Item: i70401 Authentic Coin of. 1792 R Gold 6400. Reis 32mm (14.34 grams) 0.917 Gold 0.4229 oz. AGW Rio de Janeiro mint Reference: KM# 226.1. Bust of Queen Maria right; 1792. All coins of Brazil. Available for sale in my store. Dona Maria I (English: Mary I ; 17 December 1734 – 20 March 1816) was Queen of Portugal, Brazil, and the Algarves. Known as Maria the Pious (in Portugal), or Maria the Mad (in Brazil), she was the first undisputed Queen regnant of Portugal and the first monarch of Brazil. With Napoleon’s European conquests, her court, then under the direction of Prince Dom João, the Prince Regent, moved to Brazil, then a Portuguese colony. Later on, Brazil would be elevated from the rank of a colony to that of a kingdom, with the consequential formation of the United Kingdom of Portugal, Brazil and the Algarves. Maria was born at the Ribeira Palace in Lisbon and baptized Maria Francisca Isabel Josefa Antónia Gertrudes Rita Joana. On the day of her birth, her grandfather, King John V of Portugal, created her the Princess of Beira. When her father succeeded to the throne in 1750 as Joseph I, Maria, at age 16 and as his eldest child, became his heiress presumptive and was given the traditional titles of Princess of Brazil and Duchess of Braganza. Influence of the Marquis of Pombal. Maria grew up in a time when her father’s government was dominated completely by the first Marquis of Pombal. Her father would often retire to the Palace of Queluz which was later given to Maria and her husband. The Marquis took control of the government after the terrible 1755 Lisbon earthquake of 1 November 1755, in which around 100,000 people lost their lives. The palace of her birth was also destroyed in the disaster. After the earthquake, Maria’s father was often uncomfortable at the thought of staying in enclosed spaces, and later suffered from claustrophobia. The king had a palace built in Ajuda, away from the city centre. This palace became known as Real Barraca de Ajuda (Royal Hut at Ajuda) because it was made of wood. The family spent much time at the large palace, and it was the birthplace of Maria’s first child. In 1794 the palace burned to the ground and the Palace of Ajuda was built in its place. In 1760 Maria married her uncle Pedro, younger brother of her father Jose I. They had six children, of whom the eldest surviving son succeeded Maria as João VI on her death in 1816. In 1777, Maria became the first undisputed queen regnant of Portugal and the Algarves. With Maria’s accession, her husband became king as Peter III. Despite Peter’s status as king and the nominal joint reign, the actual regal authority was vested solely in Maria. As she was the lineal heir of the crown. Also, as Peter’s kingship was iure uxoris only, his reign would cease in the event of Maria’s death, and the crown would pass to Maria’s descendants. However, Peter predeceased his wife. Maria is considered as having been a good ruler in the period prior to her madness. Her first act as queen was to dismiss the popular Secretary of State of the kingdom, the Marquess of Pombal, who had broken the power of the reactionary aristocracy via the Távora affair, partially because of Pombal’s Enlightenment, anti-Jesuit policies. Noteworthy events of this period include Portugal’s membership in the League of Armed Neutrality (July 1782) and the 1781 cession of Delagoa Bay from Austria to Portugal. Queen Maria suffered from religious mania and melancholia. Maria’s madness was first officially noticed in 1786, when Maria had to be carried back to her apartments in a state of delirium. Afterward, the queen’s mental state became increasingly worse. In May 1786, her husband died; Maria was devastated and forbade any court entertainments. According to a contemporary, state festivities began to resemble religious ceremonies. Her condition worsened after the death of her eldest son (and heir-apparent), aged 27, from smallpox, and of her confessor, in 1791. In February 1792, she was deemed mentally insane and was treated by Francis Willis, the same physician who attended King George III of Great Britain. Willis wanted to take her to England, but the plan was refused by the Portuguese court. Maria’s second son (eldest surviving) and new heir-apparent, John, took over the government in her name, even though he only took the title of Prince Regent in 1799. When the Real Barraca de Ajuda burnt down in 1794, the court was forced to move to Queluz, where the ill queen would lie in her apartments all day. Visitors would complain of terrible screams that would echo throughout the palace. In 1801 Spanish Prime Minister Manuel de Godoy sent an army to invade Portugal with backing from Napoleon, resulting in the War of the Oranges. Though the Spanish ended their invasion, the Treaty of Badajoz on 6 June 1801 forced Portugal to cede Olivença and other border towns to Spain. This cession is not recognized by the present Portuguese government, and the country officially considers those territories still to be Portuguese possessions. On September 29, 1801 John VI signed the Treaty of Madrid (1801), ceding half of Guyana to France, which became French Guiana. The refusal of the Portuguese government to join the French-sponsored Continental Blockade against Britain culminated in the late 1807 Franco-Spanish invasion of Portugal led by General Junot. The ultimate Napoleonic plan for Portugal was to split it into three sections. The northern parts of Portugal, from the Douro to the Minho, would become the Kingdom of Northern Lusitania, and its throne was promised to King Carlo Lodovico II of Etruria. The Alentejo Province and Kingdom of the Algarve would be merged to form the Principality of the Algarves , of which Spanish Prime Minister Manuel de Godoy would be sovereign. The remaining portion of Portugal would have been directly ruled by France. At the urging of the British government, the entire Braganza Dynasty decided to flee on 29 November 1807 to establish a government in exile in the Portuguese Viceroyalty of Brazil. Along with the royal family, Maria was transported aboard the carrack Príncipe Real. During her move from the royal palace to the docks she was heard screaming throughout the trip, in the middle of the crowd and in the carriage. The queen’s dementia was so great that she feared that she was going to be tortured or robbed during her movement by her servants. In January 1808 Prince Regent João and his court arrived in Salvador da Bahia. Under pressure by local aristocracy and the British, the prince regent signed a commercial regulation after his arrival that opened commerce between Brazil and friendly nations, which in this case represented the interests of Great Britain above all. This law broke an important colonial pact that had previously allowed Brazil to maintain direct commercial relations only with Portugal. On 1 August 1808 British General Arthur Wellesley (later Duke of Wellington) landed a British army in Lisbon to initiate the Peninsular War. The impact of Wellesley’s initial victory over Junot at the Battle of Vimeiro (21 August 1808) was wiped out by his superiors in the Convention of Cintra (30 August 1808), which allowed the defeated French troops to evacuate peacefully from Portugal. In 1815 the government of the Prince Regent João elevated Brazil to the status of a kingdom, and Maria I was proclaimed the Queen of the United Kingdom of Portugal, Brazil and the Algarves. When Napoleon was finally defeated in 1815, Maria and her family remained in Brazil. Maria lived in Brazil for a total of eight years, always in a state of incapacitation. In 1816, she died at the Carmo Convent in Rio de Janeiro at the age of 81. Maria is a greatly admired figure in both Brazil and Portugal due to the tremendous changes and events that took place during her reign. In Portugal, she is celebrated as a strong female figure. Her legacy shines at Portugal’s Queluz Palace, a baroque-roccoco masterpiece that she helped conceive. A large statue of her stands in front of the palace, and a pousada near the palace is named in her honour. A large marble statue of the queen was erected at the Portuguese National Library in Lisbon by the students of Joaquim Machado de Castro. In Brazil, she is admired as a key figure in the eventual independence of Brazil. It was during her reign, albeit through the government of her son’s regency, that many of the national institutions and organizations in Brazil were created. These institutions were the precursors to their modern-day equivalents and granted large degree of power to the Brazilian colonials. While she is often called A Louca (the Mad) in Brazil, Brazilian and Portuguese historians hold her in high esteem. Brazil , officially the Federative Republic of Brazil , is the largest country in both South America and Latin America. As the world’s fifth-largest country by both area and population, it is the largest country to have Portuguese as an official language-and the only one in the Americas. Bounded by the Atlantic Ocean on the east, Brazil has a coastline of 7,491 km (4,655 mi). It borders all other South American countries except Ecuador and Chile and covers 47.3% of the continent’s land area. Its Amazon River basin includes a vast tropical forest, home to diverse wildlife, a variety of ecological systems, and extensive natural resources spanning numerous protected habitats. This unique environmental heritage makes Brazil one of 17 megadiverse countries, and is the subject of significant global interest and debate regarding deforestation and environmental protection. Brazil was inhabited by numerous tribal nations prior to the landing in 1500 of explorer Pedro Álvares Cabral, who claimed the area for the Portuguese Empire. Brazil remained a Portuguese colony until 1808, when the capital of the empire was transferred from Lisbon to Rio de Janeiro. In 1815, the colony was elevated to the rank of kingdom upon the formation of the United Kingdom of Portugal, Brazil and the Algarves. Independence was achieved in 1822 with the creation of the Empire of Brazil, a unitary state governed under a constitutional monarchy and a parliamentary system. The ratification of the first constitution in 1824 led to the formation of a bicameral legislature, now called the National Congress. The country became a presidential republic in 1889 following a military coup d’état. An authoritarian military junta came to power in 1964 and ruled until 1985, after which civilian governance resumed. Brazil’s current constitution, formulated in 1988, defines it as a democratic federal republic. The federation is composed of the union of the Federal District, the 26 states, and the 5,570 municipalities. Brazil’s economy is the world’s ninth-largest by nominal GDP and seventh-largest by GDP (PPP) as of 2015. A member of the BRICS group, Brazil until 2010 had one of the world’s fastest growing major economies, with its economic reforms giving the country new international recognition and influence. Brazil’s national development bank plays an important role for the country’s economic growth. Brazil is a founding member of the United Nations, the G20, BRICS, Unasul, Mercosul, Organization of American States, Organization of Ibero-American States, CPLP, and the Latin Union. Brazil is a regional power in Latin America and a middle power in international affairs, with some analysts identifying it as an emerging global power. One of the world’s major breadbaskets, Brazil has been the largest producer of coffee for the last 150 years. World-renowned expert numismatist, enthusiast, author and dealer in authentic ancient Greek, ancient Roman, ancient Byzantine, world coins & more. Ilya Zlobin is an independent individual who has a passion for coin collecting, research and understanding the importance of the historical context and significance all coins and objects represent. Send me a message about this and I can update your invoice should you want this method. Getting your order to you, quickly and securely is a top priority and is taken seriously here. 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- Country/Region of Manufacture: Brazil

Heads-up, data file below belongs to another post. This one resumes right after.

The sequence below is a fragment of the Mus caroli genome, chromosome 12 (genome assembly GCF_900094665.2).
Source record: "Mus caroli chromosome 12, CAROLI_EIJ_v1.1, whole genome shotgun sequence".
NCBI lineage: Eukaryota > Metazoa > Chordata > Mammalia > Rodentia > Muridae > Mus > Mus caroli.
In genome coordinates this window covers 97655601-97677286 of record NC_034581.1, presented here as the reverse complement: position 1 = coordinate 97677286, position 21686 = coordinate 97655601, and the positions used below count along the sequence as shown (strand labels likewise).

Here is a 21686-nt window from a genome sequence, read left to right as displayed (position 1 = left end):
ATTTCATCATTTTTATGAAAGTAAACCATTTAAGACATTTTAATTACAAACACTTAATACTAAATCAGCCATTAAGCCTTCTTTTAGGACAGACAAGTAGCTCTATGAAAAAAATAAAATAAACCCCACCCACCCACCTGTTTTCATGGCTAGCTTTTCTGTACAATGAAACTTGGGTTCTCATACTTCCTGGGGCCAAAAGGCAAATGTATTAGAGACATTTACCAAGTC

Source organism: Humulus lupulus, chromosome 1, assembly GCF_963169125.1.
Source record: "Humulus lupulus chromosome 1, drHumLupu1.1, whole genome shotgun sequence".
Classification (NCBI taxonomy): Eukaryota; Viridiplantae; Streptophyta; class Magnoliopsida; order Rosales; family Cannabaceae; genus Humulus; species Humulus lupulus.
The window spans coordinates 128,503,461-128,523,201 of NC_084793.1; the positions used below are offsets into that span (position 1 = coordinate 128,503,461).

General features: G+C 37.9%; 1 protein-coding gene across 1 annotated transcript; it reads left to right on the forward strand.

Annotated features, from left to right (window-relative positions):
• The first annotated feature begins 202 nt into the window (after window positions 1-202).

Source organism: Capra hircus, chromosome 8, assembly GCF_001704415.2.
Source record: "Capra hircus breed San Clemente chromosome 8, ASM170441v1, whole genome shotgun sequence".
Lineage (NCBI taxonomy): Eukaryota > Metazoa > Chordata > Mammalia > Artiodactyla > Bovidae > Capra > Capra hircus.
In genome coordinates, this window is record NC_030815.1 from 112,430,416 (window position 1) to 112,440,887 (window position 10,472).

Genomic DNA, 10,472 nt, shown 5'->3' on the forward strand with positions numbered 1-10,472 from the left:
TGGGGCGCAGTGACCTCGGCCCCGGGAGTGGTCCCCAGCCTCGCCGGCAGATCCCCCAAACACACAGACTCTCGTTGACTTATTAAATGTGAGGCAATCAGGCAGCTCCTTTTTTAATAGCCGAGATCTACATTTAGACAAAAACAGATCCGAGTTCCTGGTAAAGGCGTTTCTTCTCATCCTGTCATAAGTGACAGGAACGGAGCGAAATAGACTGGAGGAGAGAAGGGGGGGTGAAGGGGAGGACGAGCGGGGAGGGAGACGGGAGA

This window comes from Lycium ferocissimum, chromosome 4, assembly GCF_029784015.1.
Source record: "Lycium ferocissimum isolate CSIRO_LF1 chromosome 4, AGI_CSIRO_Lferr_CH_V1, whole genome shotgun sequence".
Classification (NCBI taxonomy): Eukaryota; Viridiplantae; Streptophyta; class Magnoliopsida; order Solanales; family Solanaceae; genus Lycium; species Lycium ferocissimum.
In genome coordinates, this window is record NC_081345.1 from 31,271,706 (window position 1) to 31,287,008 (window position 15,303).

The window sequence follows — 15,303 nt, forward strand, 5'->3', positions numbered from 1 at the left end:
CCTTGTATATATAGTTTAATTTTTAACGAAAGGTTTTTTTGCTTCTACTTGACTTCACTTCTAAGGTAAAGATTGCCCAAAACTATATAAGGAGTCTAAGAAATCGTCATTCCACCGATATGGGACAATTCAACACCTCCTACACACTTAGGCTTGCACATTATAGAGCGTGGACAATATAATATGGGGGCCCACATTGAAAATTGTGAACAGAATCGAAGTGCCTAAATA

- Certification Number: Uncirculated
- Certification: NGC
- Grade: MS 61
- Year: 1792
- Circulated/Uncirculated: Uncirculated
- Composition: Gold